Independent People

Introduction by John Freeman


About the Book

A beautifully jacketed hardcover edition of the Nobel Prize-winning author's beloved epic novel about a stubbornly independent Icelandic sheep farmer and his spirited daughter.

Set in the early twentieth century, Independent People recalls both Iceland's medieval epics and such classics as Sigrid Undset's Kristin Lavransdatter. If Bjartur of Summerhouses, the book's protagonist, is an ordinary sheep farmer, his flinty determination to achieve independence is genuinely heroic and, at the same time, terrifying and bleakly comic. Having spent eighteen years in humiliating servitude, Bjartur wants nothing more than to raise his flocks unbeholden to any man. But Bjartur's spirited daughter wants to live unbeholden to him. What ensues is a battle of wills that is by turns harsh and touching, elemental in its emotional intensity and intimate in its homely detail. Vast in scope and deeply rewarding, Independent People is a masterpiece.

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Praise for Independent People

"Reader rejoice! At last this funny, clever, sardonic and brilliant book is back in print. Independent People is one of my Top Ten Favourite Books of All Time." —Annie Proulx

"There are good books and there are great books and there may be a book that is something still more: it is the book of your life. . . . My favorite book by a living novelist is Independent People." —Brad Leithauser

"This beautiful and heartbreaking novel has haunted me ever since I was lent a rare copy years ago, and I am delighted that what is clearly a masterpiece by a relatively uncelebrated genius will now be available to a wide audience of book lovers. If there is any justice in the world, the name Laxness will soon become a household word, at least in those households where timeless works of the imagination are cherished." —Joel Conarroe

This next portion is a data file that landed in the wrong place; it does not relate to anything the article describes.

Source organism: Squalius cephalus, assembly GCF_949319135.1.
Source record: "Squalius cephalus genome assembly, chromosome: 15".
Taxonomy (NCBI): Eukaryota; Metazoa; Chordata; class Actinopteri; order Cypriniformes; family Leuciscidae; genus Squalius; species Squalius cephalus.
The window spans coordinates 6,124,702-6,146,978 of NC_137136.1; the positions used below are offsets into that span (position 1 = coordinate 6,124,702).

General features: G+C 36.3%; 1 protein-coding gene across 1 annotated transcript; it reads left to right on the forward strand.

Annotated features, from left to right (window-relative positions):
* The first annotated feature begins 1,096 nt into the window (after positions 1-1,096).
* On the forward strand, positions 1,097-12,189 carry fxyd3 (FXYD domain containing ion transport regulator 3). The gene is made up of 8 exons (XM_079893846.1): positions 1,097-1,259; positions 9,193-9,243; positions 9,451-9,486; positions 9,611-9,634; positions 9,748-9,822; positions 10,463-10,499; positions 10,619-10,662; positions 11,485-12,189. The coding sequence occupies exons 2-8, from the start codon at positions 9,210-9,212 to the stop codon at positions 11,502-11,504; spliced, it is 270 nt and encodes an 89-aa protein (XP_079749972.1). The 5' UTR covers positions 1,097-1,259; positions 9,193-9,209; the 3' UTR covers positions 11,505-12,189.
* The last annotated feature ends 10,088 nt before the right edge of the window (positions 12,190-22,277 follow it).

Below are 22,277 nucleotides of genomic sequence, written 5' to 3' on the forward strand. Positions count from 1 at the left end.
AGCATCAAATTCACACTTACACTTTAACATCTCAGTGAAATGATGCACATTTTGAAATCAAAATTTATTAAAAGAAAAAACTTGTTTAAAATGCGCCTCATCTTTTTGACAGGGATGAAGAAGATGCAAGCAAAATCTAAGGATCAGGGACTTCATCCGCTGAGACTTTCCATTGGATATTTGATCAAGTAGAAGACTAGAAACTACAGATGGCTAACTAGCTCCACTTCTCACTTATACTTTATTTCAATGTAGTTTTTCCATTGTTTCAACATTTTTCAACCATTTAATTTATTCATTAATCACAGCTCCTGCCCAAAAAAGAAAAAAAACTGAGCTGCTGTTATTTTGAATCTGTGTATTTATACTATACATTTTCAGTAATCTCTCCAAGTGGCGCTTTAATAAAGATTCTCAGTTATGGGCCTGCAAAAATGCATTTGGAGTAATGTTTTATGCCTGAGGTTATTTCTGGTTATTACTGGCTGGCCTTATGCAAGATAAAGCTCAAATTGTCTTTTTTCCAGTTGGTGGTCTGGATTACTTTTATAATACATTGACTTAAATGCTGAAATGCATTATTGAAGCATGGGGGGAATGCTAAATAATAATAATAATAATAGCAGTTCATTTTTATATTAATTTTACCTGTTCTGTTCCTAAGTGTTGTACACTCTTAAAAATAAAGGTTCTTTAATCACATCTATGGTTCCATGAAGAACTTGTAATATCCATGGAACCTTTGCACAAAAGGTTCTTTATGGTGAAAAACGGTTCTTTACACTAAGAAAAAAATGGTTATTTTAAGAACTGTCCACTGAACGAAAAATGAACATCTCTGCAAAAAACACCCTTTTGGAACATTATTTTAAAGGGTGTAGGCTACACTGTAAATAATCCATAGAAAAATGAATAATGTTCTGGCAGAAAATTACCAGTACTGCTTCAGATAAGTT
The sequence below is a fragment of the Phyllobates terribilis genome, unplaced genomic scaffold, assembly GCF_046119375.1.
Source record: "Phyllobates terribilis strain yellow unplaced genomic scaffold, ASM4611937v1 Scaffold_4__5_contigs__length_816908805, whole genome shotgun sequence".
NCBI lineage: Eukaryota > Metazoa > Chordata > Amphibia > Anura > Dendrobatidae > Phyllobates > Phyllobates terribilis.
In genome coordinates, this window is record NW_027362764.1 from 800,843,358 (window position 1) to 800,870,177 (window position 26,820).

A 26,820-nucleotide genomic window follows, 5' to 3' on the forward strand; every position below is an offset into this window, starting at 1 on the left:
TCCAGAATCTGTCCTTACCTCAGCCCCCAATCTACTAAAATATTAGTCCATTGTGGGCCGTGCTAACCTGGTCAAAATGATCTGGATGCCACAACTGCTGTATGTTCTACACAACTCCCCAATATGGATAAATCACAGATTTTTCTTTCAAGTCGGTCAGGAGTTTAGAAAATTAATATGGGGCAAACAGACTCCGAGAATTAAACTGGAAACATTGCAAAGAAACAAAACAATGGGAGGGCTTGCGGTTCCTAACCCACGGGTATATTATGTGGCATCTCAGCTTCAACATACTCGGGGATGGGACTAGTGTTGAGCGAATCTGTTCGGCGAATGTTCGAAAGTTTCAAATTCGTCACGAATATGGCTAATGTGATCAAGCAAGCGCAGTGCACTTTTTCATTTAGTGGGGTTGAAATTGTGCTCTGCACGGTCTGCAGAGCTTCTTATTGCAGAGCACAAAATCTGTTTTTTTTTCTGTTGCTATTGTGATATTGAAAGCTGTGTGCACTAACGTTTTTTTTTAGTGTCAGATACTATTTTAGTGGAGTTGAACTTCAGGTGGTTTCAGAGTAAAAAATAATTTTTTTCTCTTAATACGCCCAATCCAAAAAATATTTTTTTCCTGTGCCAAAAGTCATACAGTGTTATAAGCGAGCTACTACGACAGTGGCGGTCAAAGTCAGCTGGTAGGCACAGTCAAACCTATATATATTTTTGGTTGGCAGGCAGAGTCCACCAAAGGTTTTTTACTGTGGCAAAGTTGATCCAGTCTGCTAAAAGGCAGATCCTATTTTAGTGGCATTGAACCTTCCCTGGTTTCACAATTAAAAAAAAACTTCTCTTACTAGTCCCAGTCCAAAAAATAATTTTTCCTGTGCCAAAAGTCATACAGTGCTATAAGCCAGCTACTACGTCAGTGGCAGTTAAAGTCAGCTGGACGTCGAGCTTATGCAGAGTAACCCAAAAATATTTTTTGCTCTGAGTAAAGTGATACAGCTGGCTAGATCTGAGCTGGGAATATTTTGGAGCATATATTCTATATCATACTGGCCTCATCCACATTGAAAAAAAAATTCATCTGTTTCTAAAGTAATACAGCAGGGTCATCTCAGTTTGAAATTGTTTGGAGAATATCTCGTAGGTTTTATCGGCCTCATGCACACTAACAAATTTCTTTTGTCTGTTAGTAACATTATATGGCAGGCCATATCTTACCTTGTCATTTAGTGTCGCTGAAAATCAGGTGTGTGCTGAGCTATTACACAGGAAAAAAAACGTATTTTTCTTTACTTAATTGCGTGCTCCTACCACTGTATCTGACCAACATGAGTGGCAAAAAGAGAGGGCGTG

"Laxness has a poet's imagination and a poet's gift for phrase and symbol. . . . Bjartur is a magnificent and complex symbol of peasant independence." —The New York Times Book Review

"A strange story, vibrant and alive. . . . There is a rare beauty in its telling, a beauty as surprising as the authentic strain of poetry that lies in the shoving, battering Icelander." —Atlantic Monthly

"A saga that somehow contrives to recapture the broad, clear air of older Icelandic tales." —The Observer (London)

"[Laxness] gives a large picture of life under primitive conditions, [he] writes vividly, using irony with vigorous effect; amid the brutality and squalor there are rich moments of humor and poetry." —The Spectator (London)
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Independent People


IN EARLY TIMES, say the Icelandic chronicles, men from the Western Islands came to live in this country, and when they departed, left behind them crosses, bells and other objects used in the practice of sorcery. From Latin sources may be learned the names of those who sailed here from the Western Islands in the early days of the Papacy. Their leader was Kolumkilli the Irish, a sorcerer of wide repute. In those days there was great fertility of the soil in Iceland. But when the Norsemen came to settle here the western sorcerers were forced to flee the land, and old writings say that Kolumkilli, determined on revenge, laid a curse on the invaders, swearing that they would never prosper here, and more in the same spirit, much of which has since, to all appearances, been fulfilled. Later in history the Norsemen inIceland began to stray from their true beliefs and to embrace the idolatries of unrelated peoples. Then there was chaos throughout the land; the gods of the Norsemen were held to derision and new gods and new saints were introduced, some from the East and some from the West.

The chronicles tell how at this time a church was built to Kolumkilli in the valley where later stood the bigging Albogastathir on the Moor. This in the old days had been the residence of a chieftain. Much information relating to this moorland valley was collected by Sheriff Jon Reykdalin of Rauthsmyri after the bigging was last destroyed in the great spectral visitations of the year 1750. The Sheriff himself both saw and heard the sundry unnatural happenings which took place there, as is shown in his wellknownAccount of the Albogastathir Fiend. The ghost was heard chanting aloud in the bigging from MidThorrito well past Whitsuntide, when the folk fled; twice he named his name in the Sheriff ’s ear, but answered all other questions with ‘odious Latin verses and shameless obscenities’.